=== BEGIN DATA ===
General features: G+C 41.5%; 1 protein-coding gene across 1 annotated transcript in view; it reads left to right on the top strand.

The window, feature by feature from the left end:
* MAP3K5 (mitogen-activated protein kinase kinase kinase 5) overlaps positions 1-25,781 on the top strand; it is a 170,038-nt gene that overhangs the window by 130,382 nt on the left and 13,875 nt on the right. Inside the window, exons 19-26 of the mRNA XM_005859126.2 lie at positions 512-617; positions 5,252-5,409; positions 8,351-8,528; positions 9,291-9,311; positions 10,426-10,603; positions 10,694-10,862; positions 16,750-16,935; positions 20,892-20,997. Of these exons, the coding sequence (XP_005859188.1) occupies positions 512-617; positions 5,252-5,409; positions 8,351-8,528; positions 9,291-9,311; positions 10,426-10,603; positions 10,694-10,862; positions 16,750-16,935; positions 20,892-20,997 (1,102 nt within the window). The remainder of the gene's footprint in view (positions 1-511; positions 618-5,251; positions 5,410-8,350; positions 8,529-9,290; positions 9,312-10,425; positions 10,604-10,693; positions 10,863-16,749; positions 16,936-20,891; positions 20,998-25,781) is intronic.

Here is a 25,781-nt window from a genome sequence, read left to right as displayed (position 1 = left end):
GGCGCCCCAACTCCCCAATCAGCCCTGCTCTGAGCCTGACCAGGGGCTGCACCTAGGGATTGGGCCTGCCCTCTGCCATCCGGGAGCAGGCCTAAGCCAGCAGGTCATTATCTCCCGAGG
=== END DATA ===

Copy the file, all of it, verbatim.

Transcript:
General features: G+C 41.5%; 1 protein-coding gene across 1 annotated transcript in view; it reads left to right on the top strand.

The window, feature by feature from the left end:
* MAP3K5 (mitogen-activated protein kinase kinase kinase 5) overlaps positions 1-25,781 on the top strand; it is a 170,038-nt gene that overhangs the window by 130,382 nt on the left and 13,875 nt on the right. Inside the window, exons 19-26 of the mRNA XM_005859126.2 lie at positions 512-617; positions 5,252-5,409; positions 8,351-8,528; positions 9,291-9,311; positions 10,426-10,603; positions 10,694-10,862; positions 16,750-16,935; positions 20,892-20,997. Of these exons, the coding sequence (XP_005859188.1) occupies positions 512-617; positions 5,252-5,409; positions 8,351-8,528; positions 9,291-9,311; positions 10,426-10,603; positions 10,694-10,862; positions 16,750-16,935; positions 20,892-20,997 (1,102 nt within the window). The remainder of the gene's footprint in view (positions 1-511; positions 618-5,251; positions 5,410-8,350; positions 8,529-9,290; positions 9,312-10,425; positions 10,604-10,693; positions 10,863-16,749; positions 16,936-20,891; positions 20,998-25,781) is intronic.

Here is a 25,781-nt window from a genome sequence, read left to right as displayed (position 1 = left end):
GGCGCCCCAACTCCCCAATCAGCCCTGCTCTGAGCCTGACCAGGGGCTGCACCTAGGGATTGGGCCTGCCCTCTGCCATCCGGGAGCAGGCCTAAGCCAGCAGGTCATTATCTCCCGAGG